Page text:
Senator Menendez believes that if passed the bills will open up the insurance markets for cannabis businesses with little risk, especially since the SAFE Banking Act would reduce some of the financial exposures. Most cannabis businesses are seeking pretty standard coverages like property and workers’ compensation.

“The pendulum is really swinging in one direction at this point. States are moving in one direction. Public opinion is moving in one direction. And some of those reputational concerns are really starting to fade.” —Jonathan Isaacson, professional liability partner and co-chair of the cannabis law practice, Kaufman Dolowich and Voluck.  

In addition to removing federal penalties, the CLAIM Act would prohibit the federal government from incentivizing insurers to avoid participation in the cannabis sector.

There are currently only upwards of 30 surplus lines carriers and a handful of managing general underwriters with known cannabis-related businesses on their books, The National Law Review reports. If U.S. cannabis businesses were insured to similar levels as other businesses, it would bring $1 billion in annual premiums to insurers, according to a 2020 report from New Dawn Risk.

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“I believe that’s a major deterrent [the threat of federal penalties], and by eliminating it, we can open up insurance markets to the legal marijuana industry,” Menendez said. “We’re talking about basic products like workers’ compensation, property, casualty and title insurance, for example, that legal cannabis businesses are currently being denied.”

Still, some have speculated that the social stigma surrounding marijuana could be enough to prevent large, publicly-traded commercial insurance companies from entering the space. These concerns are evaporating quickly, however, as more people of differing ages and political ideologies support marijuana legalization.

“There might be one or two more entrants,” said Kieran J. O’Rourke, vice president, director of underwriting at Cannasure, a business that offers insurance services for the sector.

“The fact of the matter is, there is still a stigma. There are still some folks who are dead set against it.”

The Push for Legalization 

Whether or not the SAFE Banking and CLAIM acts bring more insurers into the cannabis space, states are likely to continue legalizing marijuana for both recreational and medical purposes.

“The pendulum is really swinging in one direction at this point. States are moving in one direction. Public opinion is moving in one direction. And some of those reputational concerns are really starting to fade,” said Jonathan Isaacson, professional liability partner and co-chair of the cannabis law practice at Kaufman Dolowich and Voluck.  

Jonathan Isaacson, professional liability partner and co-chair of the cannabis law practice, Kaufman Dolowich and Voluck

So far this year, New Jersey, New Mexico and Virginia legislatures passed bills, making adult marijuana use legal, and more states are expected to follow.

Another notable entrant into the legal cannabis world is New York state, which legalized recreational marijuana in March

“It’s important when a state like New York takes that step,” Isaacson said, “but I think it’s part of a larger trend of states moving in this direction.”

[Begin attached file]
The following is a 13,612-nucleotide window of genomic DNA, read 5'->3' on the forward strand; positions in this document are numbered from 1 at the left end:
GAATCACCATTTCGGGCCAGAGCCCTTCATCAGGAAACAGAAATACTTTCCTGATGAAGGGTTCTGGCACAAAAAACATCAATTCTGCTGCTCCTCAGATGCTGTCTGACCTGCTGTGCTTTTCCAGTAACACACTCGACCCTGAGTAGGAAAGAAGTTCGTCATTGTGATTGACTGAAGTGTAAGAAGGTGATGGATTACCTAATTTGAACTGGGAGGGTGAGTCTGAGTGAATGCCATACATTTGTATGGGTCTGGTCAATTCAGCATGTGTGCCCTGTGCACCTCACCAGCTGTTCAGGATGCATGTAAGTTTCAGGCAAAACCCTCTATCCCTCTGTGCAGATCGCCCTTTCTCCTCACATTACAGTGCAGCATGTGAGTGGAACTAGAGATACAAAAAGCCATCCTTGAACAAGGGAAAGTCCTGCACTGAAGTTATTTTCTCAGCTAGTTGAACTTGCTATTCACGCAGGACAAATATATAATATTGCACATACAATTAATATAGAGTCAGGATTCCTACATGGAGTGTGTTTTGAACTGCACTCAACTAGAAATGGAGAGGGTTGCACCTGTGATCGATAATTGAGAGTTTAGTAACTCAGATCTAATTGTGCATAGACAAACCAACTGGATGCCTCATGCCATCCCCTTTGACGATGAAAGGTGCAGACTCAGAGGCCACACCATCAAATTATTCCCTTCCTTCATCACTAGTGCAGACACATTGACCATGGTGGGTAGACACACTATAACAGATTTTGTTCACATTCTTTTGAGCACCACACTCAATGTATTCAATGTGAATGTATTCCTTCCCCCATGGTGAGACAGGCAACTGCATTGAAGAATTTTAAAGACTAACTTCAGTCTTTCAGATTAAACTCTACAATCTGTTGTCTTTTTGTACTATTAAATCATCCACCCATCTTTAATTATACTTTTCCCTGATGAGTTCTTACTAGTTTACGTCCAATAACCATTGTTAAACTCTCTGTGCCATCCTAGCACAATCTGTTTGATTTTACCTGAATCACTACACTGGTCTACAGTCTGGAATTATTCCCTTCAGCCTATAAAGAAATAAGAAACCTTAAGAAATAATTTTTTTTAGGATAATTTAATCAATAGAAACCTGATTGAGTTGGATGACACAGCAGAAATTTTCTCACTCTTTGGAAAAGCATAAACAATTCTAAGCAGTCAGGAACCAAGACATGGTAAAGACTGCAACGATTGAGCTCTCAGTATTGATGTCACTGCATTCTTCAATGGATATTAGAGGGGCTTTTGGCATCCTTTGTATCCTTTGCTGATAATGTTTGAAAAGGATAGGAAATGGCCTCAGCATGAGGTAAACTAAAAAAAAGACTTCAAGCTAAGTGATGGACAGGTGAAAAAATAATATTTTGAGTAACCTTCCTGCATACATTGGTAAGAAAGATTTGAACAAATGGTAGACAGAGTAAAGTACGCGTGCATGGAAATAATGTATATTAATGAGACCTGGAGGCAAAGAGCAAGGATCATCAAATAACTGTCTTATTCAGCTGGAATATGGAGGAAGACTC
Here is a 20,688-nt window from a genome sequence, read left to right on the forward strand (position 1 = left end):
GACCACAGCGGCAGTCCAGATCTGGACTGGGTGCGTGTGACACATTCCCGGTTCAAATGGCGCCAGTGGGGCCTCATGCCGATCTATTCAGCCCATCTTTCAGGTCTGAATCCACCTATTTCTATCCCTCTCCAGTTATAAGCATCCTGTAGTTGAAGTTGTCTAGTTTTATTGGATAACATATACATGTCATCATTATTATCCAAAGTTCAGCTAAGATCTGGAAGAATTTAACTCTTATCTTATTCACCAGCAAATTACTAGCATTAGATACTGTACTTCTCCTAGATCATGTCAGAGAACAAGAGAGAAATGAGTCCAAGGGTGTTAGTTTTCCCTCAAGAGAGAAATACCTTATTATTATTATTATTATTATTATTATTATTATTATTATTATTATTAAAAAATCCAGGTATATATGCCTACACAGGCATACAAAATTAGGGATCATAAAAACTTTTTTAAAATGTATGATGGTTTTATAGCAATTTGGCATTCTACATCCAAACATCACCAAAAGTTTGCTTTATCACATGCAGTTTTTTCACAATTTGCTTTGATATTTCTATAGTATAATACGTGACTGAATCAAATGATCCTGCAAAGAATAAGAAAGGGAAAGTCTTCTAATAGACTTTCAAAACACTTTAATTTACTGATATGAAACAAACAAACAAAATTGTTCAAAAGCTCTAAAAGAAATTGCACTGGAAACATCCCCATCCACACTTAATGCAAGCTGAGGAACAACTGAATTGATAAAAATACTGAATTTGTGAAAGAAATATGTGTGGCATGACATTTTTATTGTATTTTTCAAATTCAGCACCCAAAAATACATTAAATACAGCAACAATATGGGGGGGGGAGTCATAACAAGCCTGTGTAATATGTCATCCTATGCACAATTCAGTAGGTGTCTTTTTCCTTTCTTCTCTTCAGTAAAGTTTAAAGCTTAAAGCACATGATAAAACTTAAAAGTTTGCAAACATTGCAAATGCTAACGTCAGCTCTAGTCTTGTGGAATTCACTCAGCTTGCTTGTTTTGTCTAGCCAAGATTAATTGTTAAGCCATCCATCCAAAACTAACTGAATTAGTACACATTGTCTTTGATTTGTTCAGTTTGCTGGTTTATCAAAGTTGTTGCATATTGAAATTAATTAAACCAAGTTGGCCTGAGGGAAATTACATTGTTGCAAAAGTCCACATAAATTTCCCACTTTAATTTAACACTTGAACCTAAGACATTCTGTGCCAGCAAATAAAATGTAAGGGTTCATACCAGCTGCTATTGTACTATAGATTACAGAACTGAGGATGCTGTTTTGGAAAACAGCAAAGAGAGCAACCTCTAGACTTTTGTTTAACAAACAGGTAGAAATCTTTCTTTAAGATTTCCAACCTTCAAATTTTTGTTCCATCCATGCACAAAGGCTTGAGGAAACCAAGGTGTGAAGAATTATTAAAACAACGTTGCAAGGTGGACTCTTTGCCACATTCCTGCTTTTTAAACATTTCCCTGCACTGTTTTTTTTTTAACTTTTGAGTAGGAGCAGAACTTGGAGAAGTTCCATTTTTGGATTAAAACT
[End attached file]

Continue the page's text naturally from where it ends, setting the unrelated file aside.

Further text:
“They’re going to set up a regulatory framework, a taxation framework and create unprecedented business opportunities for people who are interested in entering the market,” he continued.

As marijuana legalization becomes more widespread, employers have expressed concerns that allowing recreational use of the drug will create work safety and productivity issues.

“We will have to be even more diligent on ensuring a safe workplace as products like cannabis become more legalized,” said Melissa Burke, PharmD, vice president and head of managed care and clinical at AmTrust Financial, Inc.

These concerns may be overblown, however. No states allow people to work while using marijuana, and in the states where cannabis has been legalized for adult recreational use, there hasn’t been a meaningful uptick in injuries related to impairment. In fact, a study partially funded by the federal government found states where marijuana is legal saw an overall decrease in workers’ comp claims.

“We don’t have any states that say, ‘You can use marijuana while you’re working,’ ” said Sandy Shtab, AVP of Advocacy and Compliance at Healthesystems.

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“I’m not aware of any studies, so far, that point to an increase in workplace accidents or impairment where marijuana has either been allowed for medical-use or for adult-use.”

An end to federal prohibition and de-scheduling of the drug is also being touted. Senate Majority Leader Chuck Schumer has said that the Senate will act on marijuana legislation with or without the leadership of President Joe Biden, who does not support full marijuana legalization. The senator expects that a federal marijuana legalization bill will hit the senate floor soon

Some are skeptical about the likelihood of Congress taking action to end federal marijuana prohibition, however: “I think anybody waiting for Congress to take action might be waiting a really long time. The states have had to take this on themselves, and I think they’ll continue to go in that direction,” Shtab said.

O’Rourke believes that an end to federal prohibition coupled with a de-scheduling of marijuana is what it will really take to open up insurance markets for cannabis business: “That’d be the shot heard round the world,” he said. & 

Courtney DuChene is an associate editor at Risk & Insurance. She can be reached at [email protected]

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The R&I Editorial Team can be reached at [email protected]